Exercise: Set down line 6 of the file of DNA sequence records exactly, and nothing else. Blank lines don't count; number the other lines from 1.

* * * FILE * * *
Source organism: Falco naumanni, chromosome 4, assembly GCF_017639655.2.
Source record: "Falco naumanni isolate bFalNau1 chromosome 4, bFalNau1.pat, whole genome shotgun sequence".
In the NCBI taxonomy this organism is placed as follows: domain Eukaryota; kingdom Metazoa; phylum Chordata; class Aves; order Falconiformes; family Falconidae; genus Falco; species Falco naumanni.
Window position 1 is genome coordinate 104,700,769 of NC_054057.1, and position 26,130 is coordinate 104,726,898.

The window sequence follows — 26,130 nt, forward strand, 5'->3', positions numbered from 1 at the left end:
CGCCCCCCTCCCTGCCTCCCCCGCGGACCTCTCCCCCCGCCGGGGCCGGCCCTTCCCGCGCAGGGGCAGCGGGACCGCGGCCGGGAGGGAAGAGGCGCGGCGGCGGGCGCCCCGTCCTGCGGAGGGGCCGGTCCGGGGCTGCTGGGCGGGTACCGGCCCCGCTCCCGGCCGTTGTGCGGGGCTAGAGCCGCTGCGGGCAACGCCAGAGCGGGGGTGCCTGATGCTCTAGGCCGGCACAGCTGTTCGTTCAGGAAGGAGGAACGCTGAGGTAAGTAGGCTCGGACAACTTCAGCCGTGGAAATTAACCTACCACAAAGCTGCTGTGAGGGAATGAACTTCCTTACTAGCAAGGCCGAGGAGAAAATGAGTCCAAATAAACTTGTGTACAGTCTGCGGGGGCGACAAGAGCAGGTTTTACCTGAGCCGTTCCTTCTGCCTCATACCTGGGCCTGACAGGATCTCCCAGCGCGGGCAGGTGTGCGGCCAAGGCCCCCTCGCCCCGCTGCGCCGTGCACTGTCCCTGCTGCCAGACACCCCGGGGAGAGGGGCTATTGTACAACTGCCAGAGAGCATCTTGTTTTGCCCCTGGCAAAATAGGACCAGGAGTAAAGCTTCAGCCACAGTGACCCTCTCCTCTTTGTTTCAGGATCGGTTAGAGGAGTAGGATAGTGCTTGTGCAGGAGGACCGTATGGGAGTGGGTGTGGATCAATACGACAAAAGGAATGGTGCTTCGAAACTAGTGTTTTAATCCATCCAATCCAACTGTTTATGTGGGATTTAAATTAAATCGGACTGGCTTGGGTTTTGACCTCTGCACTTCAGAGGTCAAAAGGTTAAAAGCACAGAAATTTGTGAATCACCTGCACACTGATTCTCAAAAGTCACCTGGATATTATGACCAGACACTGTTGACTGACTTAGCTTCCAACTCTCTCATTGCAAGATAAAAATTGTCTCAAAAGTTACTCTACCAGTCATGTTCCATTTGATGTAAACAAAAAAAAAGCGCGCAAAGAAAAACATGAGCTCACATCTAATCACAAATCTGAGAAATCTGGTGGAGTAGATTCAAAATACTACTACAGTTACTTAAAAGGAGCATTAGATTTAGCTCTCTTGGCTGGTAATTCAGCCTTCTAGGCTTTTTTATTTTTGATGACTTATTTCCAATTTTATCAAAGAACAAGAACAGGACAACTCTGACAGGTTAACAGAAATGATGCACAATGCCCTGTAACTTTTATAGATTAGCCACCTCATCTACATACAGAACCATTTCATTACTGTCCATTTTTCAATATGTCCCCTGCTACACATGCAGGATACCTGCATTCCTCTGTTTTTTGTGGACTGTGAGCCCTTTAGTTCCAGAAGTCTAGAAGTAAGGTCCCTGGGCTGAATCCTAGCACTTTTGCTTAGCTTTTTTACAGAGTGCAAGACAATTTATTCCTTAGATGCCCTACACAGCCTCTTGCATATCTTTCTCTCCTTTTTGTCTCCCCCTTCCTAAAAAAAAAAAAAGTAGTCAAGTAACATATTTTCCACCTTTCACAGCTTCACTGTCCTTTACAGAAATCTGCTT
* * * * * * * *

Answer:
CGCCCCCCTCCCTGCCTCCCCCGCGGACCTCTCCCCCCGCCGGGGCCGGCCCTTCCCGCGCAGGGGCAGCGGGACCGCGGCCGGGAGGGAAGAGGCGCGGCGGCGGGCGCCCCGTCCTGCGGAGGGGCCGGTCCGGGGCTGCTGGGCGGGTACCGGCCCCGCTCCCGGCCGTTGTGCGGGGCTAGAGCCGCTGCGGGCAACGCCAGAGCGGGGGTGCCTGATGCTCTAGGCCGGCACAGCTGTTCGTTCAGGAAGGAGGAACGCTGAGGTAAGTAGGCTCGGACAACTTCAGCCGTGGAAATTAACCTACCACAAAGCTGCTGTGAGGGAATGAACTTCCTTACTAGCAAGGCCGAGGAGAAAATGAGTCCAAATAAACTTGTGTACAGTCTGCGGGGGCGACAAGAGCAGGTTTTACCTGAGCCGTTCCTTCTGCCTCATACCTGGGCCTGACAGGATCTCCCAGCGCGGGCAGGTGTGCGGCCAAGGCCCCCTCGCCCCGCTGCGCCGTGCACTGTCCCTGCTGCCAGACACCCCGGGGAGAGGGGCTATTGTACAACTGCCAGAGAGCATCTTGTTTTGCCCCTGGCAAAATAGGACCAGGAGTAAAGCTTCAGCCACAGTGACCCTCTCCTCTTTGTTTCAGGATCGGTTAGAGGAGTAGGATAGTGCTTGTGCAGGAGGACCGTATGGGAGTGGGTGTGGATCAATACGACAAAAGGAATGGTGCTTCGAAACTAGTGTTTTAATCCATCCAATCCAACTGTTTATGTGGGATTTAAATTAAATCGGACTGGCTTGGGTTTTGACCTCTGCACTTCAGAGGTCAAAAGGTTAAAAGCACAGAAATTTGTGAATCACCTGCACACTGATTCTCAAAAGTCACCTGGATATTATGACCAGACACTGTTGACTGACTTAGCTTCCAACTCTCTCATTGCAAGATAAAAATTGTCTCAAAAGTTACTCTACCAGTCATGTTCCATTTGATGTAAACAAAAAAAAAGCGCGCAAAGAAAAACATGAGCTCACATCTAATCACAAATCTGAGAAATCTGGTGGAGTAGATTCAAAATACTACTACAGTTACTTAAAAGGAGCATTAGATTTAGCTCTCTTGGCTGGTAATTCAGCCTTCTAGGCTTTTTTATTTTTGATGACTTATTTCCAATTTTATCAAAGAACAAGAACAGGACAACTCTGACAGGTTAACAGAAATGATGCACAATGCCCTGTAACTTTTATAGATTAGCCACCTCATCTACATACAGAACCATTTCATTACTGTCCATTTTTCAATATGTCCCCTGCTACACATGCAGGATACCTGCATTCCTCTGTTTTTTGTGGACTGTGAGCCCTTTAGTTCCAGAAGTCTAGAAGTAAGGTCCCTGGGCTGAATCCTAGCACTTTTGCTTAGCTTTTTTACAGAGTGCAAGACAATTTATTCCTTAGATGCCCTACACAGCCTCTTGCATATCTTTCTCTCCTTTTTGTCTCCCCCTTCCTAAAAAAAAAAAAAGTAGTCAAGTAACATATTTTCCACCTTTCACAGCTTCACTGTCCTTTACAGAAATCTGCTT